Tuesday, June 12, 2012

Six Sigma - Phases, Tools & Techniques

What is "Six Sigma"?

Six Sigma is a comprehensive and flexible system for achieving, sustaining and maximizing business success.

What makes Six Sigma different?
 Six Sigma is uniquely driven by a close understanding of customer needs, disciplined use of facts, data, and statistical analysis, and diligent attention to managing, improving, and reinventing business processes.
The Six Sigma methodology is based on the concept that "process variation" (e.g., customer waiting times at a call center waiting varying between ten seconds and three minutes) can be reduced using statistical tools.

The ideal goal is to fix a process so that it will be 99.9997% defect free or produce only 3.4 Defects per million opportunities or less!
For example, this could mean 3-4 broken light bulbs in one million produced, or 3-4 customer calls with waiting times more than one minute. From a statistical standpoint, this means that a process centered at the target has six Standard Deviations (sigma) between the process mean (the target) and the nearest specification limit.

The Five Phases of Six Sigma



Six Sigma projects are built on a DMAIC framework of five phases: Define, Measure, Analyze, Improve, Control.
These phases each contain a set of tools and techniques that guide the problem solver through the improvement process from start to finish.

Then what is "Lean"?


Lean (also referred to as Lean Methods or Lean Speed) is a set of tools developed to reduce the waste associated with the flow of materials and information in a process from beginning to end. The goal of Lean is to identify and eliminate non-essential and non-value added steps in the business process in order to streamline production, improve quality and gain customer loyalty.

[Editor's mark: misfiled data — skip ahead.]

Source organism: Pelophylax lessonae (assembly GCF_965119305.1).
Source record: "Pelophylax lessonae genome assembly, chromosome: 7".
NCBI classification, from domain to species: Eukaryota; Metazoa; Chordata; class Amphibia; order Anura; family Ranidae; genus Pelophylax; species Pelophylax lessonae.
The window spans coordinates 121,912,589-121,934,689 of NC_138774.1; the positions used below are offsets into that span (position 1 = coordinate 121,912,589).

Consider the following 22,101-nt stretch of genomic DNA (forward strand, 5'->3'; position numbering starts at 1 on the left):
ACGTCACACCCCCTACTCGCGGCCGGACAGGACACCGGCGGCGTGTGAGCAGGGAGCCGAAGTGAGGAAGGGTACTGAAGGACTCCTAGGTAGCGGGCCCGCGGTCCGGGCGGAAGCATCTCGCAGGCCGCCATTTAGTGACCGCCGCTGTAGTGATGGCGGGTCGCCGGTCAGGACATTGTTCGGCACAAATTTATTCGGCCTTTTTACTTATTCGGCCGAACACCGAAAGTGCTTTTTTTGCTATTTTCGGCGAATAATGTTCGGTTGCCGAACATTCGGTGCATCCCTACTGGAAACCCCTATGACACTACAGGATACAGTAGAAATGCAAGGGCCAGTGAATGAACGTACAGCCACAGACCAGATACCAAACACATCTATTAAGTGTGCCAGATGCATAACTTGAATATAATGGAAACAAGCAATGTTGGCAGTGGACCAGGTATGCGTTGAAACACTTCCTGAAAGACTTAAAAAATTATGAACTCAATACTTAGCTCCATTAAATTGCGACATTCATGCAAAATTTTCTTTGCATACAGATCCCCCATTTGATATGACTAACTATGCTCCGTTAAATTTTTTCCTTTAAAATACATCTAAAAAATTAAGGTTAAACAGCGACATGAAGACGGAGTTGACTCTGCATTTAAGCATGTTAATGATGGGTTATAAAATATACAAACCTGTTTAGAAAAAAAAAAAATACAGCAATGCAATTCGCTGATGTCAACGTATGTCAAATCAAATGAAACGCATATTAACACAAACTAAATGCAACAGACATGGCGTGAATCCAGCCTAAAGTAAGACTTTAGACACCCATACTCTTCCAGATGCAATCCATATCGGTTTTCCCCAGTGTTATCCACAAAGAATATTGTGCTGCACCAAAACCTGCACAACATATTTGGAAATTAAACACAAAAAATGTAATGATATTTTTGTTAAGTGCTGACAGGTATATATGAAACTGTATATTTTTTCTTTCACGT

Lean Methods can be employed within the DMAIC framework to augment Six Sigma tools when the project focus is to improve process speed and efficiency.

So how did it become Lean Six Sigma?

Using more problem-solving techniques can help solve a larger number and variety of business problems. Starting in the 1980's, consultants trained in both techniques realized the synergy between Lean and Six Sigma and began to push for the combination of the different tools of Six Sigma (focused on improving quality) and Lean (focused on removing waste).
Thus, Lean Six Sigma (LSS) was born.

A combined management approach, LSS amplifies the strengths and minimizes the weaknesses of both approaches when used alone.
Increasingly popular, Lean Six Sigma first emphasizes the use of Lean methodologies and tools to identify and remove waste and increase process velocity, then follows that with the use of Six Sigma methodologies and tools to identify and reduce or remove process variation.
Most deployments (organizations that run quality initiatives within a company) now choose to use Lean Six Sigma rather than just one or the other methodology.

What are "Belts"?

A "Belt" signifies experience. Practitioners are given a "Belt" title (Black Belt, Green Belt, Yellow Belt) that corresponds to their level of experience.
This roughly corresponds to their hierarchy in martial arts, with darker colored belts indicating more experience (more training, more knowledge and skills).

Methods, Tools & Techniques
Define & Prioritize
          Affinity Diagram
          Failure Mode & Effects Analysis (FMEA)
          Process Flow Chart
          Project Priority Calculator
          Value-added Flow Chart
          Value Stream Analysis
Measure Performance
          Measurement System Analysis (MSA)
          Pareto Chart
          Six Sigma Conversion Table
          Statistical Process Control (SPC)
          Trend Chart
Analyze Root Cause
          5-Why Analysis
          Design of Experiments
          Fishbone (Ishikawa) Diagram
          Regression Analysis
          Statistics Handbook
Implement Improvements
          5S Tool
          A3 Report - NEW!
          Corrective Action Matrix
          One Piece Flow
          Pull Scheduling
          Quick Changeover (Single Minute Exchange of Die [SMED])
          System Diagrams
          Total Productive Maintenance
Control the Process
          CHECK Process
          Control Plan
          Standardized Work
          Statistical Process Control (SPC)

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